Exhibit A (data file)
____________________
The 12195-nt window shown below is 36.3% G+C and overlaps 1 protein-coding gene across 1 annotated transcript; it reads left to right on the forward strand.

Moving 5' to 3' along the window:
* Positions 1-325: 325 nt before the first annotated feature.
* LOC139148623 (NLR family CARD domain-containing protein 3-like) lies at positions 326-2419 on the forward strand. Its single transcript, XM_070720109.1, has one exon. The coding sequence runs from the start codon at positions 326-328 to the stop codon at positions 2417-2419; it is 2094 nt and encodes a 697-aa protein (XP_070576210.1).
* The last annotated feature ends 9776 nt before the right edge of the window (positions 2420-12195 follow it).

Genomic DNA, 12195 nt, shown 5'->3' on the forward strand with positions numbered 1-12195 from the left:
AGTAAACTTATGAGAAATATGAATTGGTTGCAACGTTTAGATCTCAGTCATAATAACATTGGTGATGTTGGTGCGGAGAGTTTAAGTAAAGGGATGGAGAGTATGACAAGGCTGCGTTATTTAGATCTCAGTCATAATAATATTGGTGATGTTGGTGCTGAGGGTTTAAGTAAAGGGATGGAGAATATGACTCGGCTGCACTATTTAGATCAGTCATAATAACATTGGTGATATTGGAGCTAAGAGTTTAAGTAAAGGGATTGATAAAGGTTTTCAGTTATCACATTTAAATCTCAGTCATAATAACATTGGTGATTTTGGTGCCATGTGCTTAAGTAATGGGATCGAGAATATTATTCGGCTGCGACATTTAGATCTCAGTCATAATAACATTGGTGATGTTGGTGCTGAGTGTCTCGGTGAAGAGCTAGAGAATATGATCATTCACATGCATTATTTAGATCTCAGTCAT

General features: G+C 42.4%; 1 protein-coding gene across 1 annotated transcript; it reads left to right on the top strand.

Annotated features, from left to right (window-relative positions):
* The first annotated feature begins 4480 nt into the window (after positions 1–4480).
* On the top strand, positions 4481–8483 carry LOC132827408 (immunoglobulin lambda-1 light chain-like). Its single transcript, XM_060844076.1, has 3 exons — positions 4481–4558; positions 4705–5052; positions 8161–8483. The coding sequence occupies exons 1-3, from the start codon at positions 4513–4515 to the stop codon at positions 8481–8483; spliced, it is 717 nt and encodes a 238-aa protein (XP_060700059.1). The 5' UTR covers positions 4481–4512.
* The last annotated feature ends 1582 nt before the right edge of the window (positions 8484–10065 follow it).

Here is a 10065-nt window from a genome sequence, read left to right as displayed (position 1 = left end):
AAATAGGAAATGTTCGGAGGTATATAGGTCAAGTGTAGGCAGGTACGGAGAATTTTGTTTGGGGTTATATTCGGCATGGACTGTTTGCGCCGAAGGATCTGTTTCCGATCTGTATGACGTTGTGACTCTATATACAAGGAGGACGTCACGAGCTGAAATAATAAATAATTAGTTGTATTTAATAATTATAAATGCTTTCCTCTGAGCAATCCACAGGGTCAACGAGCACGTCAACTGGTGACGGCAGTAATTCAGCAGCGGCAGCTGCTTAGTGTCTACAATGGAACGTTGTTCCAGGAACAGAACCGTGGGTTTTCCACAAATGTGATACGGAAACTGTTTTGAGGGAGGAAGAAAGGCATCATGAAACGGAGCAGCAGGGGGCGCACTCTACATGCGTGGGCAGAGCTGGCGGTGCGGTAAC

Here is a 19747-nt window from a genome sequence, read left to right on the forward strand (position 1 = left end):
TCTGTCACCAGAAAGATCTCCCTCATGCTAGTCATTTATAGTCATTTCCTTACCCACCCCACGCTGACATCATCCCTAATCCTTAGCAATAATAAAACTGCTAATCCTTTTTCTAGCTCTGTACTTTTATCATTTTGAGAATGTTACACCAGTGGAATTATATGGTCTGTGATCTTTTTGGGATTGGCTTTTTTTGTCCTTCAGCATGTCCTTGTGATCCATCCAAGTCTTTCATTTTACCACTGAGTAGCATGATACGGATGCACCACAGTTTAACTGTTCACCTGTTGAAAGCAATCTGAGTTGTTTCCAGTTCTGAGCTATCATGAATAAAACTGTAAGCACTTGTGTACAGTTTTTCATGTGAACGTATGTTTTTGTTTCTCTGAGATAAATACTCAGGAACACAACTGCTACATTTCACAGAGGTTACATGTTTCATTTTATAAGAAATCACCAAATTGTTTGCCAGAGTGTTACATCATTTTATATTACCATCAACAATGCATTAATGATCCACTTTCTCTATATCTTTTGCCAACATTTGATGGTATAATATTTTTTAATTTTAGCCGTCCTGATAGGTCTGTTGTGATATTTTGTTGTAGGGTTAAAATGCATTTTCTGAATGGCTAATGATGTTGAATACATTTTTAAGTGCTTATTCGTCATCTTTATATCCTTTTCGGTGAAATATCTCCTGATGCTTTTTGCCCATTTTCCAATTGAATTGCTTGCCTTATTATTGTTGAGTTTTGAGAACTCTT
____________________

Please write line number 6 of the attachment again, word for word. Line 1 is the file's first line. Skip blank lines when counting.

Genomic DNA, 12195 nt, shown 5'->3' on the forward strand with positions numbered 1-12195 from the left: